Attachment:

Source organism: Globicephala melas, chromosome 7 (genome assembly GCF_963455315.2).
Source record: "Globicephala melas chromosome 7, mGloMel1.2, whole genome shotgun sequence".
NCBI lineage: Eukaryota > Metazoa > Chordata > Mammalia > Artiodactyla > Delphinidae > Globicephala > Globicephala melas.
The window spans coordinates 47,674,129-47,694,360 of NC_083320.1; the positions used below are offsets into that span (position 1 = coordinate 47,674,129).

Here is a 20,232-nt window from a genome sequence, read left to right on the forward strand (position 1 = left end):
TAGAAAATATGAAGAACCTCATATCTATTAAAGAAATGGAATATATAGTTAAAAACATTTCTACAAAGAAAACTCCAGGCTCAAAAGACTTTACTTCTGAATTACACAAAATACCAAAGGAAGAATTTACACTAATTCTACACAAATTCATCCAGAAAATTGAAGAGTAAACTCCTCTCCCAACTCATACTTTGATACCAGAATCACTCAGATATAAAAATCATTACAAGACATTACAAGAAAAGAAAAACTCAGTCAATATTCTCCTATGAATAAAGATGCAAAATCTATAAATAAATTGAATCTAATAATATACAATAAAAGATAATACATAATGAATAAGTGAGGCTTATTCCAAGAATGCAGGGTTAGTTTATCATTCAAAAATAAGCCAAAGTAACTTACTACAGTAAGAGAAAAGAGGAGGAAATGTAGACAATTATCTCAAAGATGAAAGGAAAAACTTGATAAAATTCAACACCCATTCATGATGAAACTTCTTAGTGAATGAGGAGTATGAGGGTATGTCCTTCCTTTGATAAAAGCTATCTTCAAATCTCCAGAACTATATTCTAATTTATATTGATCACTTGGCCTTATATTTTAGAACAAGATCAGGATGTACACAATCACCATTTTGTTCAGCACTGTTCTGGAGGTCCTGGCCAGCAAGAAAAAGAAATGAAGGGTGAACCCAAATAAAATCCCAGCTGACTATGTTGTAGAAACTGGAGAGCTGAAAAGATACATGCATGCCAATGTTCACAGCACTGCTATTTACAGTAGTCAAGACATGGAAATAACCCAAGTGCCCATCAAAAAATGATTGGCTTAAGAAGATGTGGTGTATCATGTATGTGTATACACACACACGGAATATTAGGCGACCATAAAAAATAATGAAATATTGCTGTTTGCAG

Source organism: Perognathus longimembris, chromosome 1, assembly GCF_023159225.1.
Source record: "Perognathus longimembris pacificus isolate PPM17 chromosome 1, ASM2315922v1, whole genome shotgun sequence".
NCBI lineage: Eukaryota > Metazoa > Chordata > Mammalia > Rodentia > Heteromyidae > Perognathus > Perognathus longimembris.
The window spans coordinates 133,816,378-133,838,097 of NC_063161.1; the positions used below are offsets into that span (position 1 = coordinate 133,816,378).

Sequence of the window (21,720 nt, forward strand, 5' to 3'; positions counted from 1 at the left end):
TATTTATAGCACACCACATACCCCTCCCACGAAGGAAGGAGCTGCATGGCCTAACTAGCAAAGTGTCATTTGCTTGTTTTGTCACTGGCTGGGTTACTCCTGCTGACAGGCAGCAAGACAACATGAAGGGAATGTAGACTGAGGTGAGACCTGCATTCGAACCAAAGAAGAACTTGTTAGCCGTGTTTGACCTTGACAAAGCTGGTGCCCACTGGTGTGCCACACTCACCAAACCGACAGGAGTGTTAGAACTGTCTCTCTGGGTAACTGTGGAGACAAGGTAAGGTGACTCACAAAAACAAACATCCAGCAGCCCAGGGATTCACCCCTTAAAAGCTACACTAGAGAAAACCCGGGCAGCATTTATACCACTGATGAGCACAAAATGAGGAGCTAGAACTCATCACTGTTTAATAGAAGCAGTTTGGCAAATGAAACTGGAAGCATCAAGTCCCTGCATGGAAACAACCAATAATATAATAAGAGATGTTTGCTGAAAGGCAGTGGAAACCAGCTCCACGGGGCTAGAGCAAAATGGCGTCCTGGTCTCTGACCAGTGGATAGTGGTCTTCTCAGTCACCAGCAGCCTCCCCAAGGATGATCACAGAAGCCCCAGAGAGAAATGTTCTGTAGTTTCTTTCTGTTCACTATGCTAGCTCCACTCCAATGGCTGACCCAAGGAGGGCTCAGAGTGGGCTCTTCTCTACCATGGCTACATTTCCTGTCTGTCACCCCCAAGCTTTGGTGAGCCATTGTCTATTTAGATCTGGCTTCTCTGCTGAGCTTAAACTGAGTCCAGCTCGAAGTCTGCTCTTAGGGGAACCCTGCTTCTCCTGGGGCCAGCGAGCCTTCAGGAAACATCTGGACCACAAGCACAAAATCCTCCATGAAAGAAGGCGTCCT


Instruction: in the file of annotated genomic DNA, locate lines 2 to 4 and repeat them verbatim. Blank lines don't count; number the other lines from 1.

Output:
Source record: "Globicephala melas chromosome 7, mGloMel1.2, whole genome shotgun sequence".
NCBI lineage: Eukaryota > Metazoa > Chordata > Mammalia > Artiodactyla > Delphinidae > Globicephala > Globicephala melas.
The window spans coordinates 47,674,129-47,694,360 of NC_083320.1; the positions used below are offsets into that span (position 1 = coordinate 47,674,129).